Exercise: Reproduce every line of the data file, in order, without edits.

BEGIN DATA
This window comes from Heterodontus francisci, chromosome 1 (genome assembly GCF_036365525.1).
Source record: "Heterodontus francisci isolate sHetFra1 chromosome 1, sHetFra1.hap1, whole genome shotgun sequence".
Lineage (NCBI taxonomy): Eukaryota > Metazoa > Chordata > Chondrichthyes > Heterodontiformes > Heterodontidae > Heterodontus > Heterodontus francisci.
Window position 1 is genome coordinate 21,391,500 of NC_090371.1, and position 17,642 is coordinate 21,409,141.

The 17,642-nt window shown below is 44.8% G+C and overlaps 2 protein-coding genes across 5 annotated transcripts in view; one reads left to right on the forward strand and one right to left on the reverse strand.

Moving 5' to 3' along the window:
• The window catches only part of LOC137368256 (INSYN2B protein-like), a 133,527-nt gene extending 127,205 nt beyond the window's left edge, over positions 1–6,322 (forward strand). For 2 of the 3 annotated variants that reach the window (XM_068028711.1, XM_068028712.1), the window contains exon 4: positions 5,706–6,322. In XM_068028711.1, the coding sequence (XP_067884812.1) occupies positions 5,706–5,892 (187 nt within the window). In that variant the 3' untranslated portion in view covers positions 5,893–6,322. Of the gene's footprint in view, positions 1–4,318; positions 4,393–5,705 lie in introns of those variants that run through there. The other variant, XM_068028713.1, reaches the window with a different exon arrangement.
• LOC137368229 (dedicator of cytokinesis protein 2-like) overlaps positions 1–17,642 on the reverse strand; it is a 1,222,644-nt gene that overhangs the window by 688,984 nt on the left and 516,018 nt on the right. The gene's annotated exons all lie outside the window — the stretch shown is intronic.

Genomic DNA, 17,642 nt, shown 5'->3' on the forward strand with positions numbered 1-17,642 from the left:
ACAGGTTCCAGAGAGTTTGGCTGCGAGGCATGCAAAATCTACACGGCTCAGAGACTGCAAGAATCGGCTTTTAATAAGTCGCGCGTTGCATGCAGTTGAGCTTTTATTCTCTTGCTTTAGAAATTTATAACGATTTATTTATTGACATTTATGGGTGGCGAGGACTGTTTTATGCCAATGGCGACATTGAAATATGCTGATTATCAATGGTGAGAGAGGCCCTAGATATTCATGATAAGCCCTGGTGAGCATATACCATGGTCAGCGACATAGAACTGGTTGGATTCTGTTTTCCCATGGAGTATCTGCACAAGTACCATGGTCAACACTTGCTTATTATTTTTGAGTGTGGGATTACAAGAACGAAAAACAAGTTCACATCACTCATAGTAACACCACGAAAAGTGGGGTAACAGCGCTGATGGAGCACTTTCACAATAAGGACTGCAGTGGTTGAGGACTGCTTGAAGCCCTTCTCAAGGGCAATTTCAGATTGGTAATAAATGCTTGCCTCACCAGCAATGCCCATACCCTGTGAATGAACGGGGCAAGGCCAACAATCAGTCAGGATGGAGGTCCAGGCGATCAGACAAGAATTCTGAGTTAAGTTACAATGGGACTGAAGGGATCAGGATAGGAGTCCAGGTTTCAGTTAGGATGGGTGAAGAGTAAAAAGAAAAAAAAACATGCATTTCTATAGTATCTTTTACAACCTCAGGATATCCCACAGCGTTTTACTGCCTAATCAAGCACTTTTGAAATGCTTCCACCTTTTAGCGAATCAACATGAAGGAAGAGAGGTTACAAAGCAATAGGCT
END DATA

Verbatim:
This window comes from Heterodontus francisci, chromosome 1 (genome assembly GCF_036365525.1).
Source record: "Heterodontus francisci isolate sHetFra1 chromosome 1, sHetFra1.hap1, whole genome shotgun sequence".
Lineage (NCBI taxonomy): Eukaryota > Metazoa > Chordata > Chondrichthyes > Heterodontiformes > Heterodontidae > Heterodontus > Heterodontus francisci.
Window position 1 is genome coordinate 21,391,500 of NC_090371.1, and position 17,642 is coordinate 21,409,141.

The 17,642-nt window shown below is 44.8% G+C and overlaps 2 protein-coding genes across 5 annotated transcripts in view; one reads left to right on the forward strand and one right to left on the reverse strand.

Moving 5' to 3' along the window:
• The window catches only part of LOC137368256 (INSYN2B protein-like), a 133,527-nt gene extending 127,205 nt beyond the window's left edge, over positions 1–6,322 (forward strand). For 2 of the 3 annotated variants that reach the window (XM_068028711.1, XM_068028712.1), the window contains exon 4: positions 5,706–6,322. In XM_068028711.1, the coding sequence (XP_067884812.1) occupies positions 5,706–5,892 (187 nt within the window). In that variant the 3' untranslated portion in view covers positions 5,893–6,322. Of the gene's footprint in view, positions 1–4,318; positions 4,393–5,705 lie in introns of those variants that run through there. The other variant, XM_068028713.1, reaches the window with a different exon arrangement.
• LOC137368229 (dedicator of cytokinesis protein 2-like) overlaps positions 1–17,642 on the reverse strand; it is a 1,222,644-nt gene that overhangs the window by 688,984 nt on the left and 516,018 nt on the right. The gene's annotated exons all lie outside the window — the stretch shown is intronic.

Genomic DNA, 17,642 nt, shown 5'->3' on the forward strand with positions numbered 1-17,642 from the left:
ACAGGTTCCAGAGAGTTTGGCTGCGAGGCATGCAAAATCTACACGGCTCAGAGACTGCAAGAATCGGCTTTTAATAAGTCGCGCGTTGCATGCAGTTGAGCTTTTATTCTCTTGCTTTAGAAATTTATAACGATTTATTTATTGACATTTATGGGTGGCGAGGACTGTTTTATGCCAATGGCGACATTGAAATATGCTGATTATCAATGGTGAGAGAGGCCCTAGATATTCATGATAAGCCCTGGTGAGCATATACCATGGTCAGCGACATAGAACTGGTTGGATTCTGTTTTCCCATGGAGTATCTGCACAAGTACCATGGTCAACACTTGCTTATTATTTTTGAGTGTGGGATTACAAGAACGAAAAACAAGTTCACATCACTCATAGTAACACCACGAAAAGTGGGGTAACAGCGCTGATGGAGCACTTTCACAATAAGGACTGCAGTGGTTGAGGACTGCTTGAAGCCCTTCTCAAGGGCAATTTCAGATTGGTAATAAATGCTTGCCTCACCAGCAATGCCCATACCCTGTGAATGAACGGGGCAAGGCCAACAATCAGTCAGGATGGAGGTCCAGGCGATCAGACAAGAATTCTGAGTTAAGTTACAATGGGACTGAAGGGATCAGGATAGGAGTCCAGGTTTCAGTTAGGATGGGTGAAGAGTAAAAAGAAAAAAAAACATGCATTTCTATAGTATCTTTTACAACCTCAGGATATCCCACAGCGTTTTACTGCCTAATCAAGCACTTTTGAAATGCTTCCACCTTTTAGCGAATCAACATGAAGGAAGAGAGGTTACAAAGCAATAGGCT